The admiralty were astounded, but Hawke could not be spared. They sent for him to attend the board; explanations and assurances were given and accepted, and on 17 May he resumed his command. Howe was still to command the secret expedition; and, to prevent the difficulty of his corresponding directly with the admiralty, independent of the commander-in-chief, Anson himself was to hoist his flag, Hawke going with him as second in command. This he would seem to have meant as a formal acknowledgment that he accepted the admiralty's explanations; and a month later (18 June) he applied to Anson to be sent home, on the pretext of a severe feverish cold, a complaint he was very subject to. He did not again hoist his flag till 13 May 1759, when he took command of the western squadron. It was known that the French were contemplating an invasion of England, or more probably of Ireland; that troops were mustered in the Morbihan; flat-bottomed boats for their transport were collected at Havre, and every exertion was to be made, by uniting the Toulon and Brest squadrons, to obtain command of the Channel. In the Mediterranean Boscawen was watching the Toulon squadron, which he eventually destroyed in the Straits of Gibraltar and Lagos Bay on 18 and 19 Aug. [see Boscawen, Edward]. Nearer home Rodney destroyed the flat-bottomed boats at Havre in July [see Rodney, George Brydges, Lord Rodney]; it was for Hawke to keep watch over the fleet in Brest, a service which he carried out with a persistence till then unknown, thereby practically initiating a revolution in naval strategy. The technical details of the blockade, as well as the measures which he took for the victualling of the fleet and for the frequent refreshing of the men by short visits to Plymouth, two or three ships at a time, deserve close study. ‘The relief of the squadron,’ he wrote on 4 Aug., ‘depends more on the refreshment of the ships' companies than on cleaning the ships. … As to myself, it is a matter of indifference whether I fight the enemy, if they should come out, with an equal number, one ship more or less. … What I see I believe, and regulate my conduct accordingly’ (cf. Nicolas, Nelson Despatches, vi. 192). He held Brest a sealed port from May to November. At times, indeed, he was compelled by a strong westerly gale to take refuge in Torbay or the Sound; but as soon as the weather moderated he was again on his post, sometimes at anchor under Point St. Mathieu, at others standing out to seaward, but with a chain of vessels stretching into the very entrance of the Goulet. Never before had a fleet been able to keep the sea for such a time, nor did any fleet again do so for the next forty years. Walpole has absurdly described Hawke as a man of steady courage, ‘but really weak, and childishly abandoned to the guidance of a Scotch secretary’ (Memoirs of the Reign of George II, ii. 240). As a matter of fact, many of his letters are in his own handwriting; and his courage on the day of battle was not more conspicuous than his freedom from all fear of responsibility, his carelessness about making things smooth at the admiralty, or the pains he took in maintaining the well-being of his fleet. He insisted on due supplies of fresh beef and vegetables; he condemned bad beer, summarily dismissed incompetent medical officers, and peremptorily refused to discuss with the navy board his right to do so.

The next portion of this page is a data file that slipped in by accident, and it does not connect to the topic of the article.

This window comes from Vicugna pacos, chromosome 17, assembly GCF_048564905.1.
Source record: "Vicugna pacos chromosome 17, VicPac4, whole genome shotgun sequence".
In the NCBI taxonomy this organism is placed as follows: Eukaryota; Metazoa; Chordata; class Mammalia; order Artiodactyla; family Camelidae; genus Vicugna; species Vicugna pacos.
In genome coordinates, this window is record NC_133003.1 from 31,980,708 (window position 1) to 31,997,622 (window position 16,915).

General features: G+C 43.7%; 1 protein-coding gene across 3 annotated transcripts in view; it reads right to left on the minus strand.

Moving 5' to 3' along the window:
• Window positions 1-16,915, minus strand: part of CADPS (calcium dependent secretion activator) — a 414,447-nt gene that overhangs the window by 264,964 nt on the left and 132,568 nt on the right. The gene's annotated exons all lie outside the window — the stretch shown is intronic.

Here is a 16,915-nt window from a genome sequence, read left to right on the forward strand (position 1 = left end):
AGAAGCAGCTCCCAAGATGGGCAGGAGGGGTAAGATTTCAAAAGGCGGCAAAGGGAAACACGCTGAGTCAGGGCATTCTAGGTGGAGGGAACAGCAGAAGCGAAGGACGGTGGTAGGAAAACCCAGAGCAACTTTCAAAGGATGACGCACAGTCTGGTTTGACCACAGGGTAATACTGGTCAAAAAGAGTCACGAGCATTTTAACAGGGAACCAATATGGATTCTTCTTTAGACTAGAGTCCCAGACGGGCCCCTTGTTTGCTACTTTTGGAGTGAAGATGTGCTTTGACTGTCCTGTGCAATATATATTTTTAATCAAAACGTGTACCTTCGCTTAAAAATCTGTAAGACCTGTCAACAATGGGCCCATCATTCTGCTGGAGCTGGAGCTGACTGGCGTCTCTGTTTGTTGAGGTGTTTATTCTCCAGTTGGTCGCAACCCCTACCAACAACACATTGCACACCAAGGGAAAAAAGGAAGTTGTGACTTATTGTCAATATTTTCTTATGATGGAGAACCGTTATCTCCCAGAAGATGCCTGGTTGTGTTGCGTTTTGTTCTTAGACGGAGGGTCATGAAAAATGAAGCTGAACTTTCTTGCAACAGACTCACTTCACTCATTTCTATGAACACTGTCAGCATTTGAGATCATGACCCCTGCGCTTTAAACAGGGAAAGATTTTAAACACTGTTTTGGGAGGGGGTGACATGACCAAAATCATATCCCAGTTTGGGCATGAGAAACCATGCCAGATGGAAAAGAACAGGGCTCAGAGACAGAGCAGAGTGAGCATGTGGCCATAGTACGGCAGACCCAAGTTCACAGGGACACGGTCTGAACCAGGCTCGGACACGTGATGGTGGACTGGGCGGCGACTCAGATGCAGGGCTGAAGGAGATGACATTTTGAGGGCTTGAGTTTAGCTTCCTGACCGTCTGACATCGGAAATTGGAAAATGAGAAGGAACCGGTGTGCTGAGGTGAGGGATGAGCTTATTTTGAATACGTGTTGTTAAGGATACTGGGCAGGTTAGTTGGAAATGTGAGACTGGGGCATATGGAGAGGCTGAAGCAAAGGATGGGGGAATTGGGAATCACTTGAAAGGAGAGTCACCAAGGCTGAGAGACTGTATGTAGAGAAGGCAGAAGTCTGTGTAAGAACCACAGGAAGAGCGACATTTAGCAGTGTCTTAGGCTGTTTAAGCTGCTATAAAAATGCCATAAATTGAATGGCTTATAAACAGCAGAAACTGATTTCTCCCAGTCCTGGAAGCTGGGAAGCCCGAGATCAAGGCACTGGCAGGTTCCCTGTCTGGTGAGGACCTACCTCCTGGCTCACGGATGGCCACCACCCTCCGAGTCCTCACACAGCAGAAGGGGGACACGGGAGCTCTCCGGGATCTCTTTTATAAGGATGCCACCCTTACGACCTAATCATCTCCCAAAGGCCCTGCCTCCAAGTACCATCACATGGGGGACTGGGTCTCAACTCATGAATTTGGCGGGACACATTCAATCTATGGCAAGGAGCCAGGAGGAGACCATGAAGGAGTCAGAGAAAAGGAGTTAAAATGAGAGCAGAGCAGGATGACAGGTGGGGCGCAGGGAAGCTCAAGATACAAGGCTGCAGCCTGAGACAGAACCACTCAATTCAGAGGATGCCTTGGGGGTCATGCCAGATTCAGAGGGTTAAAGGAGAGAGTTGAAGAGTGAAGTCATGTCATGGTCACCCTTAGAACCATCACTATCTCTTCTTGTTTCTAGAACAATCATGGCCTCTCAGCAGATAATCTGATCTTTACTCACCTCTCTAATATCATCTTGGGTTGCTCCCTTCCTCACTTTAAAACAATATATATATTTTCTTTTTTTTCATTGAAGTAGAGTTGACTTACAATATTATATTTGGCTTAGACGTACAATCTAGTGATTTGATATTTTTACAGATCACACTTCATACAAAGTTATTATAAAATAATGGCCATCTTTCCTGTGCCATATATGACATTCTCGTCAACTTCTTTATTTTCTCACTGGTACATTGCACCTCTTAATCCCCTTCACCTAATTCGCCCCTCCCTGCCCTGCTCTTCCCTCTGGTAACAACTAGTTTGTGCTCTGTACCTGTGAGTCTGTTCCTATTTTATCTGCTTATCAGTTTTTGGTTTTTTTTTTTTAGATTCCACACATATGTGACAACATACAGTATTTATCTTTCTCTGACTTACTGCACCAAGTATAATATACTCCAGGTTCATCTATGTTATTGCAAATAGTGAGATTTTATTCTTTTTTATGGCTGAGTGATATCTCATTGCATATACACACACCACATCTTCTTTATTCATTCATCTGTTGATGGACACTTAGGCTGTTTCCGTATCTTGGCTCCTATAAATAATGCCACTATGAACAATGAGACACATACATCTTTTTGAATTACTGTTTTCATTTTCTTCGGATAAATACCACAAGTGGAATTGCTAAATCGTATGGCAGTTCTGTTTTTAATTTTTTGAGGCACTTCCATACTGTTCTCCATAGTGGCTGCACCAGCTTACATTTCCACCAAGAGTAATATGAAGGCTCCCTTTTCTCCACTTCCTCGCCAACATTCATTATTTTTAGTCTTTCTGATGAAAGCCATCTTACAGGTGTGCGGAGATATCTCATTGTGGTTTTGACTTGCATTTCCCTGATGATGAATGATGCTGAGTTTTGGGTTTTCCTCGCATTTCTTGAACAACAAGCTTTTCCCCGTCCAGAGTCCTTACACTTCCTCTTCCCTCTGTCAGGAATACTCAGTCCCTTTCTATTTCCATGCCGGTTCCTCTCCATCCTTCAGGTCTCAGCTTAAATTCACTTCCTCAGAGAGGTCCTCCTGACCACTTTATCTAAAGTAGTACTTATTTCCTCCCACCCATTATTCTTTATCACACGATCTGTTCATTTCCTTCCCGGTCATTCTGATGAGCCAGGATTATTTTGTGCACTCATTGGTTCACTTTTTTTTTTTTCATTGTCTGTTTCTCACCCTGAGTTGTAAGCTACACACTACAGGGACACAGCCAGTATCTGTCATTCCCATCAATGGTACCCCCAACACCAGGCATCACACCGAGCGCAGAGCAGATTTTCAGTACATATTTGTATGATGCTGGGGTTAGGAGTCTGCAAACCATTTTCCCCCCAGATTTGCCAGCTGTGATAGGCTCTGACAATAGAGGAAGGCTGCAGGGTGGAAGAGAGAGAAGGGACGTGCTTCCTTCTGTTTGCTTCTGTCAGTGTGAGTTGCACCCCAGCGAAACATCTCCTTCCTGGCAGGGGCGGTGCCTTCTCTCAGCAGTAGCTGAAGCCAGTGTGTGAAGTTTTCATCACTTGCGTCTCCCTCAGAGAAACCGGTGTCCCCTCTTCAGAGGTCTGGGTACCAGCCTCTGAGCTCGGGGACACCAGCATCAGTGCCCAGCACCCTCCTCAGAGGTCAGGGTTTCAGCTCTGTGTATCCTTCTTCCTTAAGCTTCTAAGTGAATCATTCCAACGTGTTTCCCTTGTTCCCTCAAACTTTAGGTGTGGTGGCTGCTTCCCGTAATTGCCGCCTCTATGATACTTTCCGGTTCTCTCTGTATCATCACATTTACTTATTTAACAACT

November set in with very bad weather. After struggling against a tremendous westerly gale for three days the fleet put into Torbay on the 9th, went out on the 12th, but on the 13th was again driven in. The Ramillies, which had carried Hawke's flag through the summer and autumn, was in need of a thorough refit. Hawke shifted his flag to the Royal George, and put to sea on the 14th. On the 17th he had news that the French fleet was at sea. He was then off Ushant, and concluded that it must have gone round to embark the troops in Morbihan. The wind, blowing hard at S.S.E., drove him to the westward; it was still adverse through the 18th and 19th. On the morning of the 20th, being then some forty miles to the west of Belle Isle, the Maidstone frigate made the signal for seeing a fleet. No time was lost in the pedantic evolutions favoured by the ‘Fighting Instructions.’ The enemy was making off. Hawke made the signal ‘for the seven ships nearest them to chase, and draw into a line of battle ahead of the Royal George, and endeavour to stop them till the rest of the squadron should come up, who were also to form as they chased.’ Happily the French admiral, Marshal de Conflans, had been tempted out of his course in chase of the frigate squadron which, under Captain Duff, had for months past been keeping watch on the Morbihan coast. He had not time to recover his lost ground and reach the sheltering rocks and shoals of Quiberon Bay before the headmost ships of Hawke's irregularly formed line were on him. ‘All the day (in Hawke's own words) we had very fresh gales at N.W. and W.N.W. with heavy squalls. Monsieur Conflans kept going off under such sail as all his squadron could carry and at the same time keep together, while we crowded after him with every sail our ships could bear. At half-past 2 P.M., the fire beginning ahead, I made the signal for engaging. We were then to the southward of Belle Isle; and the French admiral headmost soon after led round the Cardinals, while his rear was in action. About 4 o'clock the Formidable struck, and a little after the Thésée and Superbe were sunk. About 5 the Héros struck and came to an anchor, but it blowing hard, no boat could be sent on board her. Night was now come, and being on a part of the coast among islands and shoals, of which we were totally ignorant, without a pilot, as was the greatest part of the squadron, and blowing hard on a lee shore, I made the signal to anchor.’